Wetland gardens from 3800 years ago discovered in British Columbia

Excavations prior to a road-building project in British Columbia, Canada, discovered a wetland-gardening site in Pitt Meadows. The site dates back to 1800 BC.

The site of the wetland excavations (by The Province)

During construction works a rock platform measuring about 12-square metres made up of flat stones was unearthed. The structure would have rested a couple of metres underwater four millennia ago. The stones are layered in a pattern and packed densely, which was done intentionally. The scientists believe that the ancient inhabitants of the area used to engineer the wetland environment to increase the yield of a valuable, semi-aquatic plant known as a wapato – an important source of starch over the winter months.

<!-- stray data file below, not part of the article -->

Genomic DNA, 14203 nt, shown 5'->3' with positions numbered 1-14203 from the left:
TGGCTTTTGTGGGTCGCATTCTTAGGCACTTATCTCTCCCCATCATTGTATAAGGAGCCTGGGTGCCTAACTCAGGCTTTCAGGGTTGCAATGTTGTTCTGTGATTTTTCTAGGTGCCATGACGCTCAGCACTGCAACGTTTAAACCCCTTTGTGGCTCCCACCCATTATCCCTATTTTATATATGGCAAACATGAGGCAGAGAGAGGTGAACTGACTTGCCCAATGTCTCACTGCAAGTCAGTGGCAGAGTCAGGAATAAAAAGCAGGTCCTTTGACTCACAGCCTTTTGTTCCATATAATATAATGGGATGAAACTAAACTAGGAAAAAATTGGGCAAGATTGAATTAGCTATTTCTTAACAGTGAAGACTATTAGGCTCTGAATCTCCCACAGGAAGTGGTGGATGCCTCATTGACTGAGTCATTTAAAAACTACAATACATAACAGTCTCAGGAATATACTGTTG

Submerged pavement of the garden are (by Katzie Development Limited Partnership)

Beside the structure more than 3700 pieces of plant material were recovered from the site, along with more than 150 fire-hardened tips of what are believed to have been digging tools. After the site is excavated and documented the structures will be paved over with a public road. The new site provides more insight into survival strategies of the ancient inhabitants of British Columbia.

Ancient wapato tubers found at the site (by Katzie Development Limited Partnership)

(after The Province, CTV News & Katzie Development Limited Partnership)

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